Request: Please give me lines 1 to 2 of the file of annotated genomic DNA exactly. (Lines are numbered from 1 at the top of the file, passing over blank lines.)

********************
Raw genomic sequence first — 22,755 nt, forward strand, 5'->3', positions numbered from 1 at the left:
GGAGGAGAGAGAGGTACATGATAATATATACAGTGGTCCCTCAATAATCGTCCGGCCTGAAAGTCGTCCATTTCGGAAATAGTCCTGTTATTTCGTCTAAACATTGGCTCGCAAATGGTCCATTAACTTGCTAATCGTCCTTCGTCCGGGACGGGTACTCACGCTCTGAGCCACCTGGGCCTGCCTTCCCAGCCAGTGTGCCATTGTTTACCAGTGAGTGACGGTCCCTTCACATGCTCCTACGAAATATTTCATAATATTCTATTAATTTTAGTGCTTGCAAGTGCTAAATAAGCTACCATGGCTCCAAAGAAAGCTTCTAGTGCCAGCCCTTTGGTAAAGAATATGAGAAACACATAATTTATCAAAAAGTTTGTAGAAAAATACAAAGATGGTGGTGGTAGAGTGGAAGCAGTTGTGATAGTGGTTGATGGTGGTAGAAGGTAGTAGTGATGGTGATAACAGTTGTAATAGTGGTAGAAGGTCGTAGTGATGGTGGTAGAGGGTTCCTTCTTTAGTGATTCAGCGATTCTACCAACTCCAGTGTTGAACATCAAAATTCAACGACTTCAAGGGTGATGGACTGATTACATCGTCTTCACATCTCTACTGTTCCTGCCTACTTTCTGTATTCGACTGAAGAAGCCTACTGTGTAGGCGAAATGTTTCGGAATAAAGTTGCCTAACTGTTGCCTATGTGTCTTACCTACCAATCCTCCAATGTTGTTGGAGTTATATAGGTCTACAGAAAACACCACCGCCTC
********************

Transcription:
Raw genomic sequence first — 22,755 nt, forward strand, 5'->3', positions numbered from 1 at the left:
GGAGGAGAGAGAGGTACATGATAATATATACAGTGGTCCCTCAATAATCGTCCGGCCTGAAAGTCGTCCATTTCGGAAATAGTCCTGTTATTTCGTCTAAACATTGGCTCGCAAATGGTCCATTAACTTGCTAATCGTCCTTCGTCCGGGACGGGTACTCACGCTCTGAGCCACCTGGGCCTGCCTTCCCAGCCAGTGTGCCATTGTTTACCAGTGAGTGACGGTCCCTTCACATGCTCCTACGAAATATTTCATAATATTCTATTAATTTTAGTGCTTGCAAGTGCTAAATAAGCTACCATGGCTCCAAAGAAAGCTTCTAGTGCCAGCCCTTTGGTAAAGAATATGAGAAACACATAATTTATCAAAAAGTTTGTAGAAAAATACAAAGATGGTGGTGGTAGAGTGGAAGCAGTTGTGATAGTGGTTGATGGTGGTAGAAGGTAGTAGTGATGGTGATAACAGTTGTAATAGTGGTAGAAGGTCGTAGTGATGGTGGTAGAGGGTTCCTTCTTTAGTGATTCAGCGATTCTACCAACTCCAGTGTTGAACATCAAAATTCAACGACTTCAAGGGTGATGGACTGATTACATCGTCTTCACATCTCTACTGTTCCTGCCTACTTTCTGTATTCGACTGAAGAAGCCTACTGTGTAGGCGAAATGTTTCGGAATAAAGTTGCCTAACTGTTGCCTATGTGTCTTACCTACCAATCCTCCAATGTTGTTGGAGTTATATAGGTCTACAGAAAACACCACCGCCTC